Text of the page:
Heartfield’s work delicately balances between autonomous art and engagement. It shows how images can convincingly convey political statements, while its great originality and aestheticism make it endlessly fascinating. His work is like dynamite, destroying and breaking open to clear space. We can still hear the echoes of the explosions he caused, for Heartfield not only had a major influence on the idiom of art in his day. The retouching, cutting and pasting that were part of his artistic practice are an essential element of Photoshop as used in the mass media today.
Many artists were influenced by Heartfield during the political activism of the 1960s, 70s and 80s. Museum de Fundatie wants to introduce a new generation of artists to Heartfield’s work, and prompt them to play with the propaganda potential of art – something that is as old as art itself, but which, since the age of romanticism, has had to compete with autonomous art. Museum de Fundatie believes that art has an important role to play in tackling today’s social challenges, and Heartfield can offer inspiration. The museum is collaborating on this project with Utrecht School of the Arts and ArtEZ University of the Arts in order to encourage young makers to produce ideological art using cutting-edge visual technology. Heartfield at De Fundatie will become a platform for discussion, generating new images and ideas. The exhibition will be timed perfectly to coincide with the general election in the Netherlands on 17 March 2021.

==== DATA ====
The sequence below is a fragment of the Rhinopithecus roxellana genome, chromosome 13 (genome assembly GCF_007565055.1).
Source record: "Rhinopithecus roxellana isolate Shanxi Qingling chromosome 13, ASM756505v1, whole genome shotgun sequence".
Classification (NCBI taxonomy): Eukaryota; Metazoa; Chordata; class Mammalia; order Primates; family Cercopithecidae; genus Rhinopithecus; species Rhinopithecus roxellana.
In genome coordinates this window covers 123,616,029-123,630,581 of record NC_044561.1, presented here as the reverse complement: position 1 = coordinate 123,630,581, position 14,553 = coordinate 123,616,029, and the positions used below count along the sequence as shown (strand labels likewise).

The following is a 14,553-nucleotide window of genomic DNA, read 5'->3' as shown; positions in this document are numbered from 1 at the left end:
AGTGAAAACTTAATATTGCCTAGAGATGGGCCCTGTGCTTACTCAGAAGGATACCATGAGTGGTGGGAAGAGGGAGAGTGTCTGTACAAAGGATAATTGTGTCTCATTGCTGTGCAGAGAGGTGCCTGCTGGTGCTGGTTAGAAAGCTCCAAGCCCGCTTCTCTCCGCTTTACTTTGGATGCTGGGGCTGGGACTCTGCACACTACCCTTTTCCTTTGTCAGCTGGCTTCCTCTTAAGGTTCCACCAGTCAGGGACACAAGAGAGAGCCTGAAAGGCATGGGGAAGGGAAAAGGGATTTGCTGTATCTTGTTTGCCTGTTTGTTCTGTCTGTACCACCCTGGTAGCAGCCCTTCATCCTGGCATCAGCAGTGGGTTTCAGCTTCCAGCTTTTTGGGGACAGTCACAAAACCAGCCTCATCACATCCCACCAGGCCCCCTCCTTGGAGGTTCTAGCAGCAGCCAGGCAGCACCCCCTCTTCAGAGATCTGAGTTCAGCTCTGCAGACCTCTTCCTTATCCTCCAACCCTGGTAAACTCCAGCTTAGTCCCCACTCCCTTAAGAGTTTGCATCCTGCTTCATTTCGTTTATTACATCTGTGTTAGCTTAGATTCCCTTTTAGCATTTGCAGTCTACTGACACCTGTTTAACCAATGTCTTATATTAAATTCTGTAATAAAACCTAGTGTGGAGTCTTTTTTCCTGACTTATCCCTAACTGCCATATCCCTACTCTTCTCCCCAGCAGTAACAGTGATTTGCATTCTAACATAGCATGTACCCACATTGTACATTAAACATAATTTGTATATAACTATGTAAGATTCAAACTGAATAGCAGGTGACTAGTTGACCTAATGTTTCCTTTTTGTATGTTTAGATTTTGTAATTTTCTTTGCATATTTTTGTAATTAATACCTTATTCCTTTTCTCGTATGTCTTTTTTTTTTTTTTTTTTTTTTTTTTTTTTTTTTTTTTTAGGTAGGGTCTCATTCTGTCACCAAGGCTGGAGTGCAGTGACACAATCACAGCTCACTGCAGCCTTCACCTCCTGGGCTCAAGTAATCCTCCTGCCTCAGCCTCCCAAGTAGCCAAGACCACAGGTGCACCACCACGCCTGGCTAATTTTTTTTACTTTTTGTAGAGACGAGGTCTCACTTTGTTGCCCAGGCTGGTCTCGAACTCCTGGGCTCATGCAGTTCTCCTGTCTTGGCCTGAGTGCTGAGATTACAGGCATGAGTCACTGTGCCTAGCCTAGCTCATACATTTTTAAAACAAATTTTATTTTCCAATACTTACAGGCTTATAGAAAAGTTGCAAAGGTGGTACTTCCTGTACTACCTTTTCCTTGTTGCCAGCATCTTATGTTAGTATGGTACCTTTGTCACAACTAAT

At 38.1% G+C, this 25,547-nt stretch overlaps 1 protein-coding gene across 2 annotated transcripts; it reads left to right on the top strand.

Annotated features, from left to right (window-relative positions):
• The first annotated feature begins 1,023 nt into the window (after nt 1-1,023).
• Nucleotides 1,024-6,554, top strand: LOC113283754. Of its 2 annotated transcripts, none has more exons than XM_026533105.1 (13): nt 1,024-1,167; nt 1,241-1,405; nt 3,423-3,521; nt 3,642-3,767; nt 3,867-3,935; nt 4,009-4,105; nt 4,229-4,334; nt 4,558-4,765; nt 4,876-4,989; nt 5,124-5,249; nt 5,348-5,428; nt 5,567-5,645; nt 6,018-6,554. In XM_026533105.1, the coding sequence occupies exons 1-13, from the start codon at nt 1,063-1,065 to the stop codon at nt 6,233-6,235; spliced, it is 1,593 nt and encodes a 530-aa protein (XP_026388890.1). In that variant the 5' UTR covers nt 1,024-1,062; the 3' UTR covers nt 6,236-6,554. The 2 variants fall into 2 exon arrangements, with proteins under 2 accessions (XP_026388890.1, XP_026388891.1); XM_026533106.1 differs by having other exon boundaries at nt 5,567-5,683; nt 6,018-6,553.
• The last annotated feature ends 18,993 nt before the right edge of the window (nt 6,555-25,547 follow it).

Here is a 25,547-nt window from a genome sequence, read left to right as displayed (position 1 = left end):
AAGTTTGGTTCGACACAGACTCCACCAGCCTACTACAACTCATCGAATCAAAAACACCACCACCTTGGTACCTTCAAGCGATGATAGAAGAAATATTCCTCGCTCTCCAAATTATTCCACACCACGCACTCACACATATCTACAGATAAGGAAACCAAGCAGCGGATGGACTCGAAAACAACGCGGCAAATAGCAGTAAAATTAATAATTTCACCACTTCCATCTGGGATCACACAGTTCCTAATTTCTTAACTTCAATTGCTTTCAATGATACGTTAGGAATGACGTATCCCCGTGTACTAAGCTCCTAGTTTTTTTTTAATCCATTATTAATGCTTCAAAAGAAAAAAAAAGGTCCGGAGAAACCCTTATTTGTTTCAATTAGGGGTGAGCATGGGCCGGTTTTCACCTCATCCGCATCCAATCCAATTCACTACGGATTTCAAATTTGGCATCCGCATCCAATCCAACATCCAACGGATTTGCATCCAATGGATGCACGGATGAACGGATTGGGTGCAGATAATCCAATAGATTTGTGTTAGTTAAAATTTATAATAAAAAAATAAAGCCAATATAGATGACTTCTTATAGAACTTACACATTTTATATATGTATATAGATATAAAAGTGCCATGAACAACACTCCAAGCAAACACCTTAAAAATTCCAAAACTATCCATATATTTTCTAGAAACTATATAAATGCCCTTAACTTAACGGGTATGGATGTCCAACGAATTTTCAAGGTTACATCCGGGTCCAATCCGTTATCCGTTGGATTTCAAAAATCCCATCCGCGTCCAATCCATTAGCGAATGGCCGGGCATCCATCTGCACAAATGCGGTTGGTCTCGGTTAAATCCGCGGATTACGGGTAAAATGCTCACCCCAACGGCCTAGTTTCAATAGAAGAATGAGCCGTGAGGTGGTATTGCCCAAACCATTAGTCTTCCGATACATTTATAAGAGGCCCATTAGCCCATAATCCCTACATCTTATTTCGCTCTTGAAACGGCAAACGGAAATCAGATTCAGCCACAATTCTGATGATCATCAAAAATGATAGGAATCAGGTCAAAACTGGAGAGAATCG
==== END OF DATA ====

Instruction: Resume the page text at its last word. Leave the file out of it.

John Heartfield, Deutschland, Deutschland über alles, 1929 © The Heartfield Community of Heirs / VG Bild-Kunst, Bonn 2020 Akademie der Künste, Berlin.
This will be a large exhibition. We will be showing Heartfield’s entire body of work, from book covers and political advertisements to set designs, photography and animated films. Some of the works will be on display for the first time, including printed matter, drawings and artefacts from East Asia that served as inspiration for his work. This is a tale of great personal courage and a man with a prodigious talent for depicting things that his contemporaries could not even begin to imagine.
John Heartfield – Photography plus Dynamite is a perfect addition to the series of exhibitions at Museum de Fundatie about the interbellum and the GDR, including ‘Dancing on the Volcano – Art and Life in the Weimar Republic’ (2013) and the retrospectives of the work of Werner Tübke and Wolfgang Mattheuer (2017), who along with Bernhard Heisig founded the New Leipzig School.
John Heartfield, Werkzeug in Gottes Hand? Spielzeug in Thyssens Hand! (Tool in God's Hand? Toy in Thyssen's Hand!), 1933 © The Heartfield Community of Heirs / VG Bild-Kunst, Bonn 2020 Akademie der Künste, Berlin.
John Heartfield, 5 Finger hat die Hand. Mit 5 packst Du den Feind. Wählt Liste 5. Kommunistische Partei! (5 Fingers Has the Hand. With 5 You Seize the Enemy. Vote for List Number 5: the Communist Party!), 1928 © The Heartfield Community of Heirs / VG Bild-Kunst, Bonn 2020 Akademie der Künste, Berlin.
Photo header: John Heartfield, Krieg und Leichen – Die letzte Hoffnung der Reichen (War and Corpses – The Last Hope of the Rich), 1932 © The Heartfield Community of Heirs / VG Bild-Kunst, Bonn 2020 Akademie der Künste, Berlin.
- From: 13 Feb 2021
- Through: 30 May 2021
- Location: Museum de Fundatie